Why I’m running for Georgia Senate? As I’ve been asking the community for over 15 years as a candidate for either US House or GA Senate, while there are many things on their mind, there are 3 areas that keep them from enjoying life here and, unfortunately, these problem areas for voters haven’t changed over that time. Because we don’t have people that listen to our voices, who obey only lobby money and influences from out of State. My opponents have all gone on to cushy lobby jobs. When was the last time your legislator sat down to have a talk with you or the public? Did anyone take notes or acknowledge your ideas? Do they care more for their career or Party or your needs? The three areas identified below prevent us all from enjoying life here in Georgia – Republicans, Democrats, Independents, and everyone else…there's no State-wide plan for key sectors like Healthcare, Education, Transportation, or Energy…I’m here to serve and invest in the public unlike most of our legislators…
1. Expand Healthcare Access and Reduce the Cost of Healthcare
Many Georgians wake every day knowing they’re one medical incident from losing their job, their business, their home, health insurance, and possibly even losing their lives or those of loved ones. And there are hundreds of thousands of Georgians with no health insurance because we haven’t expanded Medicaid to fill the gaps for small business, farmers, veterans, and the working poor. We pay for it as taxpayers, but our taxes go to pay other States so that their citizens have affordable access and healthy hospitals while our support system is sick and hospitals are dying. When the uninsured wait till the last minute or get transported to a hospital, we all pay for it. Most of our representatives can afford what they need so they don’t see that necessity for the average Georgian – ask them where they get their healthcare. Despite what we’re told our healthcare outcomes are at the bottom quintile of the US while costs are in the highest quintile. And when we can’t use the size of our population to negotiate lower pharma costs, we pay significantly more. The current system isn’t working as we’re beyond 20% of our home budgets for healthcare-related items and it’s trending worse. We need to exploit Federal funding to build a healthcare army that will serve our economy as well as our citizens. We need to expand affordable broadband in rural areas to provide telemedicine services. In a budget surplus year, we didn’t get a choice for where to spend our tax dollars, but we will be sent small refunds that won’t put a dent in the cost of our home budgets – this should have been the number one investment area for a surplus State, but our voice was muffled by politics.
2. Invest in Public-educated Children
The vast majority of Georgia’s children are educated in the public schools. These children represent the future of Georgia’s workforce, families, and democracy. Policymakers need to make this a top priority in the budget, not the last. Raise teacher salaries consistently to attract the best talent and professionals as many are on the cusp of retiring or leaving the profession due to all the pressures and divisiveness being hoisted on them. Overcrowding strains students and the personalization needed to help them grow. Bring more resources to add some of that personalization and quell the school-to-prison-pipeline. Some of those resources can come from parents and community leaders. Move to electric buses as fleet maintenance contracts lapse – saves money, cleans the air around young lungs. Use school grounds and roofs to build solar power plants that will displace operational costs and free up funds for student needs. Make some of the school repair and power transition into a training course for those students who may choose this career path – we need more trades taught in the secondary schools and not offsite for-pay tech schools, including new subjects on the horizon such as 3D printing, agricultural, transit and healthcare. These are professions that help move some students into trades and professions with or without the need to continue on to college.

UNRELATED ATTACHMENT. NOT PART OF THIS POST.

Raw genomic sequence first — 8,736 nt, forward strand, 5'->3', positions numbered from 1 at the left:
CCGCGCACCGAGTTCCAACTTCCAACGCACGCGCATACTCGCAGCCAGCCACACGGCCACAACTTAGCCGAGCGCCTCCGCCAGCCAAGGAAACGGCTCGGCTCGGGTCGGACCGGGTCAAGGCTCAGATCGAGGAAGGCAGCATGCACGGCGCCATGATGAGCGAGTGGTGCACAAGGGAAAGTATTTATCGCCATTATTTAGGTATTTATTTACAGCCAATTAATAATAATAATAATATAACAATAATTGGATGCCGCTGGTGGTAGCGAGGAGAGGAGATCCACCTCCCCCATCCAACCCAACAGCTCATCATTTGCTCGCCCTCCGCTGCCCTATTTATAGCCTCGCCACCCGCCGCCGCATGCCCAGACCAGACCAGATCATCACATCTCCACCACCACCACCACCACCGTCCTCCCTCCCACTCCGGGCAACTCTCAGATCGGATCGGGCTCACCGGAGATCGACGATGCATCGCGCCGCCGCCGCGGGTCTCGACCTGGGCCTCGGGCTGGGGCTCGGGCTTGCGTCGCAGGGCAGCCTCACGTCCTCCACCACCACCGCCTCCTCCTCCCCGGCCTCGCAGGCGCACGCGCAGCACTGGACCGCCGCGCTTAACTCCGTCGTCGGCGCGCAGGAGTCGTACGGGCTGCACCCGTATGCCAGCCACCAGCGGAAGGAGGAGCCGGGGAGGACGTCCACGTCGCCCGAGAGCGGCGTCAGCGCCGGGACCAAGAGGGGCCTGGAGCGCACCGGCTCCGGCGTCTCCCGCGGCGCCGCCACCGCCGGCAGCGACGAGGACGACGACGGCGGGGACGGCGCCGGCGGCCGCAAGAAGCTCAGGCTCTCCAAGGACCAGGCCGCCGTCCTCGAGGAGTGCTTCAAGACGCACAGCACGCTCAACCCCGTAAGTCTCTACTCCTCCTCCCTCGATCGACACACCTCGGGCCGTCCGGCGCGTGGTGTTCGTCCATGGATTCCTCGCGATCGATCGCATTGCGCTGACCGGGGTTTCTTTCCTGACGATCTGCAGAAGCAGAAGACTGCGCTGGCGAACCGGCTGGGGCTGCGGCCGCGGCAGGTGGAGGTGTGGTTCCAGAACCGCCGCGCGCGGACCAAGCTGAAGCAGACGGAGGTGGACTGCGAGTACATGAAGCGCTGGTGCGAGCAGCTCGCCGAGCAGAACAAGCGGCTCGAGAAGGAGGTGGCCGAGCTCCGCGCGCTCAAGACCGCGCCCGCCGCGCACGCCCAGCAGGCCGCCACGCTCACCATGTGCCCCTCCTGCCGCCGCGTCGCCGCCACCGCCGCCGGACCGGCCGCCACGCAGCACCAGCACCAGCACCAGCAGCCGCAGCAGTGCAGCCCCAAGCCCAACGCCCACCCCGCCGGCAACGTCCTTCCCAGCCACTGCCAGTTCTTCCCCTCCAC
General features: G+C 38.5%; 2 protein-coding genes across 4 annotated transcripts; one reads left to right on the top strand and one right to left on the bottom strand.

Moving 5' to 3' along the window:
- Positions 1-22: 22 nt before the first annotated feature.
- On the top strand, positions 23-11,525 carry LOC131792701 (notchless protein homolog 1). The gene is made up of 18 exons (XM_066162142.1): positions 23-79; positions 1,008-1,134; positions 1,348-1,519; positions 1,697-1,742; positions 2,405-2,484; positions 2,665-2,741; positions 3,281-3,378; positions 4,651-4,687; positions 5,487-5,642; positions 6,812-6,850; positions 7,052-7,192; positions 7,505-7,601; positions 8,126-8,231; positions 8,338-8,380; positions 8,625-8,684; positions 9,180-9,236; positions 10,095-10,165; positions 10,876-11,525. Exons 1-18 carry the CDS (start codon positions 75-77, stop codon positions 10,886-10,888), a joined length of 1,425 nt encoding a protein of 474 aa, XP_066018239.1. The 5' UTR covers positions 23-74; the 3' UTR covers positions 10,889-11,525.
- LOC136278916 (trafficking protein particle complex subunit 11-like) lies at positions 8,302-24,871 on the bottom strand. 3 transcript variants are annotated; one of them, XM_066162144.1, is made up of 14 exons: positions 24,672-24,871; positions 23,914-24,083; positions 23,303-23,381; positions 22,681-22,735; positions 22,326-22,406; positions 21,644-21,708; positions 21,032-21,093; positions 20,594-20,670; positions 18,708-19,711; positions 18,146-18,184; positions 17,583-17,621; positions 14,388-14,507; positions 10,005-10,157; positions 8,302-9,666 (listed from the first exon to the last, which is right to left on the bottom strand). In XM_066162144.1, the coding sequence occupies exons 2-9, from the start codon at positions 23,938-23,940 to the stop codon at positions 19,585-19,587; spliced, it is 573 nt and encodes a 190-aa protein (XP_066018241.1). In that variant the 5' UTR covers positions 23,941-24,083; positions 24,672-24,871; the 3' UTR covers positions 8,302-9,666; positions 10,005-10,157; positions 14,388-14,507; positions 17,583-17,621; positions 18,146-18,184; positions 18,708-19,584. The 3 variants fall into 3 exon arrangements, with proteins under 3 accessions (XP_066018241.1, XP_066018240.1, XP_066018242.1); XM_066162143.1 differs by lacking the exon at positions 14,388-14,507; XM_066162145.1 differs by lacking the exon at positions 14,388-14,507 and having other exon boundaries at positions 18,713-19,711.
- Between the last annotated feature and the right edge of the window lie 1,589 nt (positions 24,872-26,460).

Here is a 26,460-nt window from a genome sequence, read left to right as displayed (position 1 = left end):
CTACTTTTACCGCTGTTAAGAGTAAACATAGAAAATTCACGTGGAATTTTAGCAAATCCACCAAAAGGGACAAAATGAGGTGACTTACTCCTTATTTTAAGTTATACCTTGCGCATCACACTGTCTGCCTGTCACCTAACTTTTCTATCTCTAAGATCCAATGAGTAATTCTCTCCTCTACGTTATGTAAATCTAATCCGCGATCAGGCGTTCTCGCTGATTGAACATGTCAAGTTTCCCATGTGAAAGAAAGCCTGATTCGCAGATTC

3. Transit Options - We can’t get there from here
We’ve focused too much on asphalt and more of it won’t alleviate the congestion we all find ourselves in when going to the office, to meetings across town, to get to the airport, and to make it to activities with or without children. Atlanta has the second worst transit system in America and we need integrated traffic patterns and transit that cross boundaries of budgeting and resources. With the recent Federal infrastructure dollars, this is an optimal time to inject service, make connections, and build for a more resilient transportation system. In this district alone there are 5 or 6 transit options, none of which can cross boundaries or connect to one another. The new construction for buses inside the 400 should have been for light rail heading into the suburbs, connecting bike trails, walking paths, and key office hubs with bus transit branching out. Invest in and negotiate separate bike trails using swaths of utility transmission lines. We may need an intergovernmental effort like Denver’s transit system which made every community a beneficiary but required a cooperative investment from all. Our area’s economic attraction is handicapped by our lack and costs of transit options. Our number 1 ranking of places to do business (provided by Cobb’s Site Selection Magazine) disregards business sustainability and the heavy weighting of tax breaks in that ranking – most breaks should be clawed back to pay for services like our public schools and transportation. Our high number of business failures points to our failure to sustain small businesses critical to our communities. We must more closely monitor tax breaks with no accountability.